We are a commune of inquiring, skeptical, politically centrist, capitalist, anglophile, traditionalist New England Yankee humans, humanoids, and animals with many interests beyond and above politics. Each of us has had a high-school education (or GED), but all had ADD so didn't pay attention very well, especially the dogs. Each one of us does "try my best to be just like I am," and none of us enjoys working for others, including for Maggie, from whom we receive neither a nickel nor a dime. Freedom from nags, cranks, government, do-gooders, control-freaks and idiots is all that we ask for.
Envy is diabolical. It is also human, however sinful. I am learning to identify it in myself, and then to address it when I see it. Nobody likes to identify it in themselves. My red flag is when I feel like putting other people down. Sure, other people can be jerks, idiots, mercenary, lazy, and character-flawed in a multitude of ways, but so am I. It's fair that I try to use discernment when assessing others, but that is different.
I used to deny it, or rationalize it. A bit of that came from wanting to boost myself up by mentally putting down others. That is not only sinful, but a complete and futile waste of mental energy. I recommend prayer, with humor, as an approach to malignant envy. My preaching to myself this Lenten season is to confirm that Christ is my rock, not my damn self.
The heart is deceitful above all things, and desperately wicked: who can know it?
"Who can know it?" The heart is deep, and, like Ezekiel's vision, presents so many chambers of imagery, one within another, that it requires time to get a considerable acquaintance with it, and we shall never know it thoroughly. It is now more than twenty-eight years since the Lord began to open mine to my own view; and from that time to this almost every day has discovered to me something which, till then, was unobserved; and the farther I go the more I seem convinced that I have entered but a little way. A person that travels in some parts of Derbyshire may easily be satisfied that the country is cavernous; but how long, how deep, how numerous, the caverns may be, which are hidden from us by the surface of the ground, and what is contained in them, are questions which cannot be fully answered. Thus I judge of my heart, that it is very deep and dark and full of envy; but as to particulars, I know not one of a thousand.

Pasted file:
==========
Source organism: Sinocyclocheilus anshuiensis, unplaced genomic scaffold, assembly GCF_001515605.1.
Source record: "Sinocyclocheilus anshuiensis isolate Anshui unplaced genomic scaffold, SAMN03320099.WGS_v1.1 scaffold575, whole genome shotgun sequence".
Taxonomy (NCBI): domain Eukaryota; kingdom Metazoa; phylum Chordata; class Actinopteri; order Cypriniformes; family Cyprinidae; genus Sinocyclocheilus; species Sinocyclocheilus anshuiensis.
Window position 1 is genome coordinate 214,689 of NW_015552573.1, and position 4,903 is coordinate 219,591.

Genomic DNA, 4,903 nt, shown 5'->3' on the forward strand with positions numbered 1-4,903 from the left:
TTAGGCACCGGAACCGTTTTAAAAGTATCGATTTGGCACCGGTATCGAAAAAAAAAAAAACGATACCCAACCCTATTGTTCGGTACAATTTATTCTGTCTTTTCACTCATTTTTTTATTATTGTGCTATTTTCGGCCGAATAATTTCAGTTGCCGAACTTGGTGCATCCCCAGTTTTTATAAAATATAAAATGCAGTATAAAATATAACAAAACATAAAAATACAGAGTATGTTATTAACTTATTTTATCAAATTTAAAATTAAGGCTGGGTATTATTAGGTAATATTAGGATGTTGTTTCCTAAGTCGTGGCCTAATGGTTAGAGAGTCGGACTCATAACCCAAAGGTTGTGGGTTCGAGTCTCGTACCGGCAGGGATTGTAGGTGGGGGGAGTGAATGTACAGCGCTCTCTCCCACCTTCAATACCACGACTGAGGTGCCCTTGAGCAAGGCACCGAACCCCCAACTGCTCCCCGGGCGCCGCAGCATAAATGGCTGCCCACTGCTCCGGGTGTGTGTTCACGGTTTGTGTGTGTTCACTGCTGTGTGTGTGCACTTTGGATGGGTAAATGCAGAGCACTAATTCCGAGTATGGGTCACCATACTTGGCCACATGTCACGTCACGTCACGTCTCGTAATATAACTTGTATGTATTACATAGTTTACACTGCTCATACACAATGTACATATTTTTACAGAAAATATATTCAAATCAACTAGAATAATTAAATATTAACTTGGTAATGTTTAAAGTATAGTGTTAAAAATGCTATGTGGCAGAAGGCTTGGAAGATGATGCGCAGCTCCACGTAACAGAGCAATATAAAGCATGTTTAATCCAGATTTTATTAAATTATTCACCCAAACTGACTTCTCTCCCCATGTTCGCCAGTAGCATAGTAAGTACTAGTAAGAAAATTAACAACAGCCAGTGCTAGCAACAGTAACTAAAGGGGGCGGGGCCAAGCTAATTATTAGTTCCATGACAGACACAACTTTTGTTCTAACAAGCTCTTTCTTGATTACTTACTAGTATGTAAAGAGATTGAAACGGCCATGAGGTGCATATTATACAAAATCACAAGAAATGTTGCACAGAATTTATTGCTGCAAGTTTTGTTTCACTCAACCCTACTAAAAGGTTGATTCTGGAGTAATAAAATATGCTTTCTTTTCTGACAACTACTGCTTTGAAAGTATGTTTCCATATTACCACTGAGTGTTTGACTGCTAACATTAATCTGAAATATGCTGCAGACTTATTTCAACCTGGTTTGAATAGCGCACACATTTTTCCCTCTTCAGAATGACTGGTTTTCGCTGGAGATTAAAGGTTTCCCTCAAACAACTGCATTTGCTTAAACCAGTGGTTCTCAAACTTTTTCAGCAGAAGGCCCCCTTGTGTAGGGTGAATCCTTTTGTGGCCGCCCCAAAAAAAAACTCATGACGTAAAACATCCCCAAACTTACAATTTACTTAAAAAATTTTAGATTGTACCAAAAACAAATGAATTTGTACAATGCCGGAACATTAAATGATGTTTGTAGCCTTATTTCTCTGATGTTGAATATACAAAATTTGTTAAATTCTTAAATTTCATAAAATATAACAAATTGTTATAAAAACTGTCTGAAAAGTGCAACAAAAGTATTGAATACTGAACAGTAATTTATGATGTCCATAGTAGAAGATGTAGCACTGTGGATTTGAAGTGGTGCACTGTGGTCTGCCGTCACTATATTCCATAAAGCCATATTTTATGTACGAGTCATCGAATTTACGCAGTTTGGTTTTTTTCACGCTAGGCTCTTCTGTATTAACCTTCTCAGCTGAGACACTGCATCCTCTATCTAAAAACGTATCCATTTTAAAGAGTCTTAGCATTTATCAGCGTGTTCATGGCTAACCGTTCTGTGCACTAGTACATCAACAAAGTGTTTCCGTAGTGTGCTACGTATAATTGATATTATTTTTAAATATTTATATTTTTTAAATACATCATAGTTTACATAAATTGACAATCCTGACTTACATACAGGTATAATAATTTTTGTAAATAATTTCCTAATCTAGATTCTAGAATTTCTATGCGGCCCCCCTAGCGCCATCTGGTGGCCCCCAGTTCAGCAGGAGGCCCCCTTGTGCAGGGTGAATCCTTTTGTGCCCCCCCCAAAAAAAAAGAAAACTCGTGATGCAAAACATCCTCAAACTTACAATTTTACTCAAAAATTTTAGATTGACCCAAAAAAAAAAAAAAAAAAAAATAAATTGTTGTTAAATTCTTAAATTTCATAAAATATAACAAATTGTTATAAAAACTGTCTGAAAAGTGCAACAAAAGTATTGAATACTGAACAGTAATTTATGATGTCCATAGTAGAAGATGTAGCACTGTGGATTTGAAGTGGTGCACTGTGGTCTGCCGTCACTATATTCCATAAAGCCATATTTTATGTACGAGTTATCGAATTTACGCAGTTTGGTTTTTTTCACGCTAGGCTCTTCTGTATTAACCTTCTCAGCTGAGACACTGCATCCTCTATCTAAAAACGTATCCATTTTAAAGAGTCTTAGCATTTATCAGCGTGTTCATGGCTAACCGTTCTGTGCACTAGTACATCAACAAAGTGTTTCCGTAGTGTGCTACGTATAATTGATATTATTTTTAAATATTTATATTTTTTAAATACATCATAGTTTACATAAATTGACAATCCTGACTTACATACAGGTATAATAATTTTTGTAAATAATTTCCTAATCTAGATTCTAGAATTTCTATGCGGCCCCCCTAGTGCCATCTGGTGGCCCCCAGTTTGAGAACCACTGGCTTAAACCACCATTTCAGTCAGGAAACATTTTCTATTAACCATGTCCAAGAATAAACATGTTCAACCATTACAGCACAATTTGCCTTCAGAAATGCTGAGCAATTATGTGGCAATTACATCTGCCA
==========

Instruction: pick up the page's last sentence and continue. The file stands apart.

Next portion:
(John Newton.) former slave ship captain, and author of "Amazing Grace"
One can be accused of being envious when one expresses annoyance at well-connected idiots getting better jobs than one’s own (smarter) children. Or when beat in a job application by the boss’ best friend’s son. Or when one’s (better) work is shoved aside and that of the trophy bride displayed instead...
Nevertheless, I agree that one should not snap and snarl when someone else surpasses one in talent and produces something better. Saul felt inadequate and afraid of being replaced because of David’s superior martial prowess, at a time when David was still devotedly loyal to him. Being wickedly, cruelly envious had a bad result in Saul’s case (for Saul). Ate him up alive.
But there are times when a person unfairly gains something and one’s natural fury is NOT envy. About all you can do then is resolve to work twice as hard and get gone from that place. It does no good to whine about it, but it’s NOT wicked to be annoyed about it and to vent to family and friends briefly before moving on...I write this as someone who has been wacked by corrupt hiring and promotion practices, but also as someone who managed to find interesting and useful things to do anyway by being in the right place at the right time. Or: in the wings, available to help, when Mr Promoted-Above-Ability buggered up the work so badly that bosses had to call on someone who actually knew what they were doing.
The only solution to envy or righteous indignation at the unfairness of the world imho is to do the best work one can with one’s God given talents, and be satisfied if one has done the work faithfully and well. In a wicked world one may never receive praise or reward from others, but God sees how one has worked. And His opinion is the only one we should be concerned about (easier said than done, as I brood grumpily even now about something I felt more qualified for than the person who got it—of course as a wretched sinner, I over-value my own skills!). But I do believe that if one’s conscience is reasonable, that one has done own’s best, it doesn’t matter if others are more successful or famous.